[Fontinst] Problem with ambiguity Lira/afii08941

Lars Hellström Lars.Hellstrom at math.umu.se
Fri Dec 31 13:59:31 CET 2004

At 12.06 +0100 04-12-31, Walter Schmidt wrote:
>On Thu, 30 Dec 2004 17:18:25 +0100, Lars Hellström wrote:
>>The handling of e.g. Ng and Eng in latin.mtx shows how to do this. As a
>>one-off command in an \installfont command, you can write
>>  \installfont{...}{...,\metrics
>>      \ifisglyph{afii08941}\then
>>        \setglyph{lira}
>>  [etc...]
>This alone won't help much, if the original font is
>reencoded to 8r encoding as usual (*), because this
>encoding has no slot named afii08941, so the character
>is not accessible at all.

True. And neither does 8r seem to have any 'lira' or 'Lira' (the only
source for 'lira' quoted in textcomp.mtx is URW 8x).

>You would also need to
>replace 8r.enc and 8r.etx with patched versions, which
>have afii08941 in place of Lira.

"Patched versions" is a term that can give very wrong associations. One
should _never_ go into main 8r.enc and just change a slot to /afii08941,
because this is bound to lead to incompatibilities. What one _may_ do, and
which I suppose was your intent, is to make a copy of 8r.enc under a
different name and then edit that file, but then one must also remember to
change the encoding name to something other than /TeXBase1Encoding, since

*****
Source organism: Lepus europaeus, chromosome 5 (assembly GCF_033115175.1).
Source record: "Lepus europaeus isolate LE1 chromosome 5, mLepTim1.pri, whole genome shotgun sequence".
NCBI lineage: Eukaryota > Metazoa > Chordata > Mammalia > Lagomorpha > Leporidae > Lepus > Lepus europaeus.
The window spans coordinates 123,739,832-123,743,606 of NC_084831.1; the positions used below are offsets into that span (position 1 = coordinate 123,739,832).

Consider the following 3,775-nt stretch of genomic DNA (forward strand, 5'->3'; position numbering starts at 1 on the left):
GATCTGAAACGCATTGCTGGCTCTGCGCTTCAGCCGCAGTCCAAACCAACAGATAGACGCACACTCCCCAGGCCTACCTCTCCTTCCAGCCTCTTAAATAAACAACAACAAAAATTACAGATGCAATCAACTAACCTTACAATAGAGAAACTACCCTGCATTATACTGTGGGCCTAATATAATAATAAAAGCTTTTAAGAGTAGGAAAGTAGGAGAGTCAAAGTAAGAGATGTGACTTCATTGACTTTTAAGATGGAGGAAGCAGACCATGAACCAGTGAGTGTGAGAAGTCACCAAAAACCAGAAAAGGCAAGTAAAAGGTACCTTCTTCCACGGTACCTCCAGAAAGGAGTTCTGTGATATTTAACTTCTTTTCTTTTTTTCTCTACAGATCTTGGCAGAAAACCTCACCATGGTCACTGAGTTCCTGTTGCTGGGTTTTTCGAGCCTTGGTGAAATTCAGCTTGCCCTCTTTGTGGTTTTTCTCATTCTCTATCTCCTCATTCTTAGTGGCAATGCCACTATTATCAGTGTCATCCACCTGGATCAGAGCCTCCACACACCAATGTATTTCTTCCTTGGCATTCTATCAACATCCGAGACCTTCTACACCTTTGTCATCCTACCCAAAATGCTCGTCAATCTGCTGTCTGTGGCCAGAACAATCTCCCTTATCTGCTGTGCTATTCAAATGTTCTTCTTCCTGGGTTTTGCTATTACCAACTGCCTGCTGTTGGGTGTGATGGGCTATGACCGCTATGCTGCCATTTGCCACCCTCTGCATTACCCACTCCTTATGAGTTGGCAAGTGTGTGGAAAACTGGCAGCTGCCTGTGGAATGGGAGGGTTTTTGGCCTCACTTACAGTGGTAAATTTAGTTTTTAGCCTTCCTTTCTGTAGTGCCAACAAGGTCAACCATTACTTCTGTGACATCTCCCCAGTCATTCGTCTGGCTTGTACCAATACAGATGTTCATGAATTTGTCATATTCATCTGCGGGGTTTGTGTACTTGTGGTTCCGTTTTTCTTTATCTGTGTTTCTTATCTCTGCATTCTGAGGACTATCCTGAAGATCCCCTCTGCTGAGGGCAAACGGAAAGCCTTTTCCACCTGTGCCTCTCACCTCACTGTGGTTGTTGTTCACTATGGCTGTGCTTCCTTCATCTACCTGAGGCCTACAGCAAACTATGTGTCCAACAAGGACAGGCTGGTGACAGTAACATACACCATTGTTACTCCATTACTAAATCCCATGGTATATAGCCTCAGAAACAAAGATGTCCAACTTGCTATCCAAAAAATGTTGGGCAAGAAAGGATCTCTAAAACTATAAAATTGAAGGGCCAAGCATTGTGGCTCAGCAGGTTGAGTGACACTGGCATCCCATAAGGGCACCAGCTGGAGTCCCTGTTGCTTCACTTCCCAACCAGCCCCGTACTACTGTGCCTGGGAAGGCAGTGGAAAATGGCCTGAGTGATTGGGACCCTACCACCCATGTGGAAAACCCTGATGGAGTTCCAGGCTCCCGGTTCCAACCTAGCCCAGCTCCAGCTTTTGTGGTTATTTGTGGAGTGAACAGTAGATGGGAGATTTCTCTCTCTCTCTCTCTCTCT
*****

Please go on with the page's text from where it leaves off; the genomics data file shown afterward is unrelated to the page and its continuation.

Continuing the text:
the printer will otherwise be unable to distinguish the two. Modifying the
ENC file is however usually not something that one needs to do.

A easier solution would be to make a copy of 8r.etx and modify that,
because the mapfile writer in finstmsc.sty will generate the necessary ENC
file whenever something has been reencoded using an unknown encoding
vector. Just remember to change all encoding identification strings (8r.etx
does not specify an encodingname, so there is no problem on the Postscript
side, but it does specify a codingscheme name). However I don't think that
is the best solution either.

I would rather suggest that one creates a "user" encoding (e.g. 5z in the
fontname scheme), i.e., an encoding that is specific for one particular
project, and collects all glyphs that you want to use and which are not
covered by the standard encodings in this encoding. The order does not
matter, and it is perfectly possible to have duplicates such as 'lira' and
'afii08941' in separate slots; fontinst will only use a glyph if it is
present in the current font anyway, so there is no harm in using encodings
with many glyphs that are not in a particular font. Then one simply inputs
the metrics for every font twice in the \installfont commands: first the
font reencoded using standard 8r.etx, then the font reencoded into the
specific "user" encoding.

Lars Hellström

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